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Lecture

Nov 14: Susanna Moodie.docx
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Department
History
Course
HIST 2500
Professor
William Wicken
Semester
Fall

Description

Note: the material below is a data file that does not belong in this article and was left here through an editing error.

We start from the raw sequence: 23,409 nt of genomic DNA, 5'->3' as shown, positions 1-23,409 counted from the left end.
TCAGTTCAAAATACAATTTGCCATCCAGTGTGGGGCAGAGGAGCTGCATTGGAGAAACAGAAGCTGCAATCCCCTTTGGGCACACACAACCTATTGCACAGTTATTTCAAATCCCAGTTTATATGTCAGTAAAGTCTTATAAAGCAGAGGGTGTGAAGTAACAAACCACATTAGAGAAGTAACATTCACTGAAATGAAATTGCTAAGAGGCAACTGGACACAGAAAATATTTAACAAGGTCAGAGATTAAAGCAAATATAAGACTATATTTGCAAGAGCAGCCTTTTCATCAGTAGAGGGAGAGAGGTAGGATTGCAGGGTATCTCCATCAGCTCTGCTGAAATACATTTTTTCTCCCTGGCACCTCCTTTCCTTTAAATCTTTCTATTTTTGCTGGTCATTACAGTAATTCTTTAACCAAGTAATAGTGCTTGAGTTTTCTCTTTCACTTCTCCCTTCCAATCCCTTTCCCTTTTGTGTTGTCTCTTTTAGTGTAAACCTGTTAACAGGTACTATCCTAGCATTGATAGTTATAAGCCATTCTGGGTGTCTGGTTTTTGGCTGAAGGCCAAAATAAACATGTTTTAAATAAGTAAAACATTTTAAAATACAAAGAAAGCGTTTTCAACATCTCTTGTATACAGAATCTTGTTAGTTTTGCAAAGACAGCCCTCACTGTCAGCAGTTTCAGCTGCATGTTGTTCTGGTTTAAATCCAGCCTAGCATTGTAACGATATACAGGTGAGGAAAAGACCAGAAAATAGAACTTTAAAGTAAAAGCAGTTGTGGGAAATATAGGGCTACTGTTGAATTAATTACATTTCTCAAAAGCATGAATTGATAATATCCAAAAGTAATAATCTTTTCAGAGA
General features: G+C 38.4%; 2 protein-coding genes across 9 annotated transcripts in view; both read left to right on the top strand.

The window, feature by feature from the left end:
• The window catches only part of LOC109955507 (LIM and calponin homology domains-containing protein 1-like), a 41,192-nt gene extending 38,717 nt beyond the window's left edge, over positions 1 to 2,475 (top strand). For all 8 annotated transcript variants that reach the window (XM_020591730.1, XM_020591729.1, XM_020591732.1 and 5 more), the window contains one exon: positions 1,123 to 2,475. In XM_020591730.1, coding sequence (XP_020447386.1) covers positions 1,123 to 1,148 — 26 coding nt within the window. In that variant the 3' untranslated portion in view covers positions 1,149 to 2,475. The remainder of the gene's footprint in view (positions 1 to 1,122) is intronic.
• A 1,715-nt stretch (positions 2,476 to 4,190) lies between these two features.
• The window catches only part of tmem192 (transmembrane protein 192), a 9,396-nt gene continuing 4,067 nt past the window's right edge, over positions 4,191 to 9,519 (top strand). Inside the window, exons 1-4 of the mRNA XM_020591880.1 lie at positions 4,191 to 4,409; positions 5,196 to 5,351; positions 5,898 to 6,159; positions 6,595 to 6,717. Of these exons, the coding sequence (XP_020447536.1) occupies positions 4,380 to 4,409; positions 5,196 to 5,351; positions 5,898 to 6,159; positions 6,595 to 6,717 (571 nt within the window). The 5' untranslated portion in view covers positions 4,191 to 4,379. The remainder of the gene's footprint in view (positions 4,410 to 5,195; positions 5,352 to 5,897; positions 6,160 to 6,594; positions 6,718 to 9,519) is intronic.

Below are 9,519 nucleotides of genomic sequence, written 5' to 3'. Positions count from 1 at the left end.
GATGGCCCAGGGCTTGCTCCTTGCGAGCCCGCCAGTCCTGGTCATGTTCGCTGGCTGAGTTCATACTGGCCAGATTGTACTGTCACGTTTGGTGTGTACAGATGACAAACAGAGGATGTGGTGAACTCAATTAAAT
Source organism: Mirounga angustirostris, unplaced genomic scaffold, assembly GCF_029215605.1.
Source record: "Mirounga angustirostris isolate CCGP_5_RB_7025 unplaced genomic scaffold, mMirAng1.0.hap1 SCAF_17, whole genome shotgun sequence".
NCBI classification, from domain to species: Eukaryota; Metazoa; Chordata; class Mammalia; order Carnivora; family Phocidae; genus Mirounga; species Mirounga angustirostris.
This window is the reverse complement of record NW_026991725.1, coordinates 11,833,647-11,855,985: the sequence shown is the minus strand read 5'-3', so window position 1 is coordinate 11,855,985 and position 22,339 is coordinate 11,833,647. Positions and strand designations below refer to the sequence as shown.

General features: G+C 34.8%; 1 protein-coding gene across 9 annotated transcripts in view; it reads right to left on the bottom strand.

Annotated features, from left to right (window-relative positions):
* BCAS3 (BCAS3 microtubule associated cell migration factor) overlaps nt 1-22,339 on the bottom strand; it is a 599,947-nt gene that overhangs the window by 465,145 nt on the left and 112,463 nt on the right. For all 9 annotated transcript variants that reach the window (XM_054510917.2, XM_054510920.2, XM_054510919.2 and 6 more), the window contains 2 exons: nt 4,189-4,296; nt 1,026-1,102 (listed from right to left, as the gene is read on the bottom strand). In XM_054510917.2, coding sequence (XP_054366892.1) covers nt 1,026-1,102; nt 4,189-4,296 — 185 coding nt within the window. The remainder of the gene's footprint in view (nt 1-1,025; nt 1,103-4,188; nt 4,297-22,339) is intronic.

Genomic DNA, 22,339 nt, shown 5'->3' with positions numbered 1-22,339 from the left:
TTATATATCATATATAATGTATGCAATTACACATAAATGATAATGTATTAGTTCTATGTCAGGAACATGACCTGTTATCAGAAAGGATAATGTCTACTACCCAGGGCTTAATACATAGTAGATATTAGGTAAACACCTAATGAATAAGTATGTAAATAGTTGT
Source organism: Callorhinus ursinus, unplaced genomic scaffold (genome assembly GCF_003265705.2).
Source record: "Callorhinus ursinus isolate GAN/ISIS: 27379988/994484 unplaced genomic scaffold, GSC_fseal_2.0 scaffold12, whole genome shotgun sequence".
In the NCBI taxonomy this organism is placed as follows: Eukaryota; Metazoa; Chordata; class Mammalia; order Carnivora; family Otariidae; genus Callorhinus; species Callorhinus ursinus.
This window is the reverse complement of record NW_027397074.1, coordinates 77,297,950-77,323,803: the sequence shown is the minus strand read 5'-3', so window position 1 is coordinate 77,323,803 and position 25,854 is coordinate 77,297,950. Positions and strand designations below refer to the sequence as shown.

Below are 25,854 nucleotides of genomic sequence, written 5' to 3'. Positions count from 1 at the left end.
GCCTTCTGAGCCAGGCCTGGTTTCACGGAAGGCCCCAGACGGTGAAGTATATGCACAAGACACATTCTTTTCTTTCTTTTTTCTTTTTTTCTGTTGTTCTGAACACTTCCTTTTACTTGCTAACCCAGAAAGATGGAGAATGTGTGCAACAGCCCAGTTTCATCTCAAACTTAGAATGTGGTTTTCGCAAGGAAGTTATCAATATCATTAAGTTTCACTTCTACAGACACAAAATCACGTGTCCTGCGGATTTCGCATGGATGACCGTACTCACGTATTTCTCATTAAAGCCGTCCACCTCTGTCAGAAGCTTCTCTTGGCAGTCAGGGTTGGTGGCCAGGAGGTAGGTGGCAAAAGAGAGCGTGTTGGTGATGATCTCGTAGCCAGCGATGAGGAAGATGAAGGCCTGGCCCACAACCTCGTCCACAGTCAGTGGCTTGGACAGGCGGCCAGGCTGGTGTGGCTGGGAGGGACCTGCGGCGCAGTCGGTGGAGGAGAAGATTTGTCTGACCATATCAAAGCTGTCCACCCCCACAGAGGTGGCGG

11 November - 17 November November 14: Susanna Moodie Reading: Bumsted, pp. 122-52 including embedded texts on Sealing in Newfoundland (p. 127), The Shipbuilding Industry (p. 131), Advice for Immigrants (p. 138), Clearing a Farm (p. 143), Angelique Pilotte (p. 145), and Peter Jones (p. 147). • end of war of 1812 provinces of british america began to develop economics • economies based on exploitation of rich natural resource base of the country resource economy relied heavily on transatlantic markets and took full advantage of imperial trade • advantages whenever they could be found • trade to caribbean expanded • few concentrated on american market • too similar in reliance on primary resources to develop much interdependence the society that took shape within the resource economy depended heavily on immigration from the british isles to fuel its growth • french canada continued to survive and even flourished • deviate americanized culture (chiefly attributable to the loyalists) to a more hybrid culture that consciously looked to great britian for its priorities • the resource economy • british america began post war period of peace after 1815, limited economy, heavily dependent on british finical aid • 1840 rich inheritance of natural resources and a growing transatlantic carrying trade • economic growth worked with new immigrants • fish, fur, timber, grain and ancillary industries represented over 90% of all economic activity in british america at the time • natural resources needed a market and before 1840 the market was in the UK where trade policies remained favourable to colonial raw materials 1840 britian shifted to policy of international free trade • • colonial economy based on natural resources was inevitably one that depended on international and transatlantic trade • people exploited those working for them and exploited by merchants who handled the commercial system of marketing • attempt to maximize production by ruthlessly exploiting the resource regardless of economic conditions • small capitalist, primary producer identified with commercial system rather than with his labour force, impending the development of any working class consciousness or the formation of an articulated class structure • merchants had to be successful entrepreneurs, found it difficult to over beyond their immediate commercial horizons • prepared to invest raw materials within their own sphere of interest but not outside of it • result was an economy that could celebrate the values of an independent yeomanry at the same time that it took advantage of a labour force no composed of those yeomen • the staple resources • fishery was oldest and most rewarding of british americas resource commodities • fur trade was other traditional resource industry the fur trade had a remake able influence in the west, because furs were its only export commodity • • entire region was organized politically and economically around the trade • fish and fur were replace by timber and grain in primary economic importance in the nineteenth century • not until 1840s did britian begin seriously to eliminate the differential duty scales that the corn laws and timber laws had created during the napoleonic wars • colonials may have been chained economically to the mother country, they were revelled in the chains and were loath to break them • every province of british america except NFL quickly became involve in the timber trade after napoleon close the baltic (traditional source of british supply) in 1807 • growth forests were cut as quickly as possible with no thought for either conservation or oversupplying the market • newbrunswick dependence on timber as an export commodity had become almost complete by the mid 1820s • Sealing in newfoundland • caught a seal, knocked its head and skinned it for rum, cut of flippers • caught many youths • settlement was closely connected to the opening of new timber territory • the few timber princes who controlled the licenses to cu on crown land were also the leading politicians of the province • provisioning the timber was a lucrative deal • before 1840 the export market for upper Canadian timber was somewhat limited by transportation difficulties, but after that date the untied styes took all the timber upper Canada could produce • first ethic conflict in british america occurred in the shiners war of 1830, irish timberers fought with french Canadians for dominance of forests • extensive agricultural lands of st lawerence valley and upper canada, wheat quickly became the dominant crop • exhausted best soil because of wheat and began looking westward most farmers produced for their own consumption and some produced livestock and potatoes for export • or supplied a local market with produce • the mercantile system • resource economy worked ply because of its capacity to deal with international market • merchant capitalist looked after transportation and marketing in a world of totally unsophisticated credit and banking merchants operated at all levels of volume and capital investment • • growing extent of resource trade demanded entrepreneurs with more capital • international merchatile activity in first half of 19th century was dangerous—- financial disaster (ships lost at sea, miscalculations, debtors refuse to pay) • communications were slow • the sailing ship, filled with outgoing cargoes of resource commodities and incoming ones of manufactured goods and new immigrants, remaining the backbone of british american economic system in the period • british american manufacturing by artisans producing for local market goods and searches that either could not be imposed profitably or could not be imposed at all • the production involved the processing of resource commodities • grain to whiskey, to beer and flour wood burned into potash, timber • • shipbuilding was ideal colonial processing industry—relied on rich natural resource timber that british america had plenty • the shipbuilding industry • shipyards could be found anywhere in british america where forests met open water • merchants sometimes owned shipyard but it was mainly controlled by master shipbuilders of limited capital resources • usually made my local wood by local carpenters paid in rum • shipbuilding was a seasonal activity—warmer months • 1840 merchant marine of british american colonies were one of largest in the world • early as 1840 wood and sail were being overtaken by iron and steam • canal building beam the craze—opened water access into lake ontario or improved the st.lawerence • thrust to enable the economy to shift from transatlantic focus to an internal one • trade and commerce were the basis of urban growth, although the major cities of the british colonies of north america were centres of political activity as well as of commerce • easier to flourish without being a capital than without trade • for more urban cities in british america, 1840 marked the break between remaining an 18th century town and becoming a 19th century city • immigration • resistance to emigration from british government and british ruling classes were quickly broken by unemployment and a new round of industrialization and agricultural rationalization • pressures increased on britians relief system for the poor and those who governed the nation common wisdom again was british was overpopulated • immigrants came to british america to obtain access to land (difficult to attain in british isles) • scottish emigration remained steady through the period 10-15% flow • irish immigration ranged from 30-70%only in mid 1840 were irish catholic, instead of all prostent, immigrate • british america got more irish emigrants than US • more Protestants and orangists than ddid that to US where emigrants were almost exclusively catholics from the south • they kept their language and culture though • those going to the US tended to travel in large vessels specifically designed to carry passengers, while those going to british america travelled in smaller vessels designed for timber trade • port of quebec was principal entry for immigrants into canals because ailing vessels could collect a load of timber for their voyage to britian • passage to british america cost significantly less than US • difference of cost and shorter duration of passage from british isles to eastern seaports of british america it seems likely immigrants go to british amerce sailed on extremely limited budgets without much capital in reserve was the case for those who went to US only those with considerable capital or willing to acquire considerable debt could afford to sail at all • • many arriving to British america without capital intended to move to US when they and acquired capital • many first lived with family or friends • unlike british america, US required immigrants to assimilate asap to dominant society • four patterns of organized emigration and settlement developed after 1815 • 1) government assistance - combination of british official recruitment of emigrants and settlement with public aid on land made abatable by colonial governments • 2) empahsized settlement on the land—private proprietors of land, financial assistance and made land affordable (canada company, british a